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Foley’s farewell: Beloved Penacook principal reflects on a life well lived

  • Chris Foley, 39, holds his 2-week-old son, William Christopher Foley, at Concord Regional VNA's hospice house on Thursday, Sept. 7, 2017. Foley left his position as principal of Penacook Elementary School in March after being diagnosed with cancer and entered hospice care in late August. (ELIZABETH FRANTZ / Monitor staff) Elizabeth Frantz

  • Custodian Elmer Boutwell (left) takes a photo of first-grade teachers Jacki Egounis, Tammi Lemay and Laura Messenger in front of a banner that reads “Foley’s Followers” at Penacook Elementary School on Thursday.

  • Chris Foley (top), 39, spends time with his family at Concord Regional VNA's hospice house on Thursday, Sept. 7, 2017. Foley left his position as principal of Penacook Elementary School in March after being diagnosed with cancer and entered hospice care in late August. (ELIZABETH FRANTZ / Monitor staff) Elizabeth Frantz—Monitor staff

  • Lindsey Foley holds her 2-week-old son William and daughter Ellie, 5, as they spend time with husband Chris Foley, 39, at Concord Regional VNA's hospice house on Thursday, Sept. 7, 2017. Foley left his position as principal of Penacook Elementary School in March after being diagnosed with cancer and entered hospice care in late August. (ELIZABETH FRANTZ / Monitor staff) Elizabeth Frantz—Monitor staff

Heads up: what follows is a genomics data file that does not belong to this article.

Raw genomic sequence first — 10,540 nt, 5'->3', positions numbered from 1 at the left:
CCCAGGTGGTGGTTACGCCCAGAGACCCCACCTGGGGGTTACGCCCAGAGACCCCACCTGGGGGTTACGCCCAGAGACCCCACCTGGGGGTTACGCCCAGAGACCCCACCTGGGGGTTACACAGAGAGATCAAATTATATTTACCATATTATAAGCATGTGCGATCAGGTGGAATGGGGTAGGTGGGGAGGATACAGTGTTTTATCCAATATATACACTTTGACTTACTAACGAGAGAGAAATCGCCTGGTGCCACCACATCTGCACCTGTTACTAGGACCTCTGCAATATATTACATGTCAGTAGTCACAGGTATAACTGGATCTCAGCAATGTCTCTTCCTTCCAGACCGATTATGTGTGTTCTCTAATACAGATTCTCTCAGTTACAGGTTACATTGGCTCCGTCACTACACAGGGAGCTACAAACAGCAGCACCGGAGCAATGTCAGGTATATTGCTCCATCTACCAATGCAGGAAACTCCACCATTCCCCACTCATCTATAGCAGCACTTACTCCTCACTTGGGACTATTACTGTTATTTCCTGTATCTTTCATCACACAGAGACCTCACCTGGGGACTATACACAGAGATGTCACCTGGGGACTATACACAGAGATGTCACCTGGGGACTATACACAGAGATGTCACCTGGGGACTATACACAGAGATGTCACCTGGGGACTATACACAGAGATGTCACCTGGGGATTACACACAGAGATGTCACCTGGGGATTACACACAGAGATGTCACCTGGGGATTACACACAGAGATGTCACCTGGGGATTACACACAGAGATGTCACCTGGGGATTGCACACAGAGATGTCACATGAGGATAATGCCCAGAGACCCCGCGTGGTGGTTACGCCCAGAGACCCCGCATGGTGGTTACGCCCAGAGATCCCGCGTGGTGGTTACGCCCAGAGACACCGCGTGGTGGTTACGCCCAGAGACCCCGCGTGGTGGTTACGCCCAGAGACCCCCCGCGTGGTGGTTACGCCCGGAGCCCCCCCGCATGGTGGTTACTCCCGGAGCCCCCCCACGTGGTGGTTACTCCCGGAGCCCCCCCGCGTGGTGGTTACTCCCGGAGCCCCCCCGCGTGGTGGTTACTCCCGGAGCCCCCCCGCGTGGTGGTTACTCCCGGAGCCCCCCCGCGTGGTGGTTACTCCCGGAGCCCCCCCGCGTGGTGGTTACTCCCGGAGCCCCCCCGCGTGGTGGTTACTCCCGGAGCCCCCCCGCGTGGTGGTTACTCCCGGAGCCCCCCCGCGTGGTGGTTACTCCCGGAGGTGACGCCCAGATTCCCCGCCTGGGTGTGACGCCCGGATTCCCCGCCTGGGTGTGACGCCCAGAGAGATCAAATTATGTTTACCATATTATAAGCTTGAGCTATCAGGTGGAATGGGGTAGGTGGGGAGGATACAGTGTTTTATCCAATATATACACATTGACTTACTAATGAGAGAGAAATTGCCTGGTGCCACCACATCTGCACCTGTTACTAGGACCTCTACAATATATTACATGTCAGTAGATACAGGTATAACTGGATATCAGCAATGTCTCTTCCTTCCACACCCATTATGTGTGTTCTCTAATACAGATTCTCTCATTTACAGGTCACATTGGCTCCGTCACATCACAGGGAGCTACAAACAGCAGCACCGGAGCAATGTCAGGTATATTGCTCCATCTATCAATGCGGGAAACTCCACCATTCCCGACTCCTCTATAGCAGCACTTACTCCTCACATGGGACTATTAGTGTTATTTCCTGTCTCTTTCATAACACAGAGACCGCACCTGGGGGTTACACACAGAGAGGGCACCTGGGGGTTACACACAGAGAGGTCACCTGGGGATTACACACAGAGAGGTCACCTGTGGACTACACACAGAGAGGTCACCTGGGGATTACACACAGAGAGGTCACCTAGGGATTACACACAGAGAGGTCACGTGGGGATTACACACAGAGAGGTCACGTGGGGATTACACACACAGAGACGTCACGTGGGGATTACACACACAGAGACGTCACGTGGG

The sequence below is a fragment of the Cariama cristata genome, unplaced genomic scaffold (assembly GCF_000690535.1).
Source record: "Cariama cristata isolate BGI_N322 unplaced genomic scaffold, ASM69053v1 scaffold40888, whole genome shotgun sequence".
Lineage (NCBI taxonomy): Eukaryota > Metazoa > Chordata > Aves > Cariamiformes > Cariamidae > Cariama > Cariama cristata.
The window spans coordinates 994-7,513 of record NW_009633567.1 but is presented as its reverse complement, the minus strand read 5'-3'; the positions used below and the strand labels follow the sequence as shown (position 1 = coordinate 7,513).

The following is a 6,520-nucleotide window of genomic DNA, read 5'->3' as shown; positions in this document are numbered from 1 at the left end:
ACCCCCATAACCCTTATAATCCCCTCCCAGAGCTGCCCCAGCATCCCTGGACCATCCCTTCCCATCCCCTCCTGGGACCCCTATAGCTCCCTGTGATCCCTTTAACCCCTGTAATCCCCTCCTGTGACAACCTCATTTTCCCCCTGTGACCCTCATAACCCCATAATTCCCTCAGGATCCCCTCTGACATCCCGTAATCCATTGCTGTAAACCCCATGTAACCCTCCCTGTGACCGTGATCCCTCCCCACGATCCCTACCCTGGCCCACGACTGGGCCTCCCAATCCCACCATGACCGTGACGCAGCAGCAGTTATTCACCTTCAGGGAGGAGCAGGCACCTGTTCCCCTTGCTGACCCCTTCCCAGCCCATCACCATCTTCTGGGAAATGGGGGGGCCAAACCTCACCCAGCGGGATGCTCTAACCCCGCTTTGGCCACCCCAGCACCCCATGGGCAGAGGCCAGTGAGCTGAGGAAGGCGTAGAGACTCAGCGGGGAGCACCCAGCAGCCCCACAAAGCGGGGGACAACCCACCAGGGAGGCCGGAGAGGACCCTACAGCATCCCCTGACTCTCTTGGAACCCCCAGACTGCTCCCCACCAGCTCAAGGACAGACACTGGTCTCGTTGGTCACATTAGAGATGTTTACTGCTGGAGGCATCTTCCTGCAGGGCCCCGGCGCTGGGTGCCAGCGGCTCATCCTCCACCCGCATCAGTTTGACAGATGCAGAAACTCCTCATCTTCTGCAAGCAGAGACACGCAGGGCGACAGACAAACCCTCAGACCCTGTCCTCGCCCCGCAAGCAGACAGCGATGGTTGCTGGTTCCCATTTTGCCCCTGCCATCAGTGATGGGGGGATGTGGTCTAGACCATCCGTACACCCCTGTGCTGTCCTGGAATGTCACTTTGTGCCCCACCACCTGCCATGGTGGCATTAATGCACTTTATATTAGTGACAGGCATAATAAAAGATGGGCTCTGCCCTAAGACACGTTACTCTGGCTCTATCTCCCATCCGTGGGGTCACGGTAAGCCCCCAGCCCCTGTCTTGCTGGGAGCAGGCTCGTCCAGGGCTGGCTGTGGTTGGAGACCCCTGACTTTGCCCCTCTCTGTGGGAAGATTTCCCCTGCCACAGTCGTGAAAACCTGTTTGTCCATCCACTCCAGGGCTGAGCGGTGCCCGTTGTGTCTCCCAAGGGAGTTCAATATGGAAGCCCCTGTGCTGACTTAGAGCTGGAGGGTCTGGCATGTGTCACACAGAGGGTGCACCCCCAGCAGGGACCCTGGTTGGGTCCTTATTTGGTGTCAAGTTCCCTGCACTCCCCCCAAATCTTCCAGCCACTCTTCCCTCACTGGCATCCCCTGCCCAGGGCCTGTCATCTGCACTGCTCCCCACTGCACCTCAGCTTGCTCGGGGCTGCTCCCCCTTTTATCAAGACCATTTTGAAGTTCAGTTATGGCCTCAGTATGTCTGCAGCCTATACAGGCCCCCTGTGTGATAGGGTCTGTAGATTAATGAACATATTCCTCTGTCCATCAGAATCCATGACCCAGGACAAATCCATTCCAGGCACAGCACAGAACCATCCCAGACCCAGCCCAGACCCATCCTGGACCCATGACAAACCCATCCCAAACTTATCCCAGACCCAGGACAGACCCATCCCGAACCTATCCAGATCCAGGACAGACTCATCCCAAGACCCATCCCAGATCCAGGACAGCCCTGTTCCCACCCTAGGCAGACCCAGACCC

• Lindsey Foley holds her 2-week-old son, William, and daughter, Ellie, 5, as they spend time with husband Chris Foley, 39, at Concord Regional VNA’s hospice house on Thursday. Foley left his position as principal of Penacook Elementary School in March after being diagnosed with cancer and entered hospice care in late August. Elizabeth Frantz / Monitor staff

  • Chris Foley (top), 39, spends time with his family at Concord Regional VNA's hospice house on Thursday, Sept. 7, 2017. Foley left his position as principal of Penacook Elementary School in March after being diagnosed with cancer and entered hospice care in late August. (ELIZABETH FRANTZ / Monitor staff) Elizabeth Frantz—Monitor staff

  • Chris Foley, 39, spends time with his family at Concord Regional VNA's hospice house on Thursday, Sept. 7, 2017. Foley left his position as principal of Penacook Elementary School in March after being diagnosed with cancer and entered hospice care in late August. (ELIZABETH FRANTZ / Monitor staff)

  • Chris Foley, 39, spends time with his family at Concord Regional VNA's hospice house on Thursday, Sept. 7, 2017. Foley left his position as principal of Penacook Elementary School in March after being diagnosed with cancer and entered hospice care in late August. (ELIZABETH FRANTZ / Monitor staff)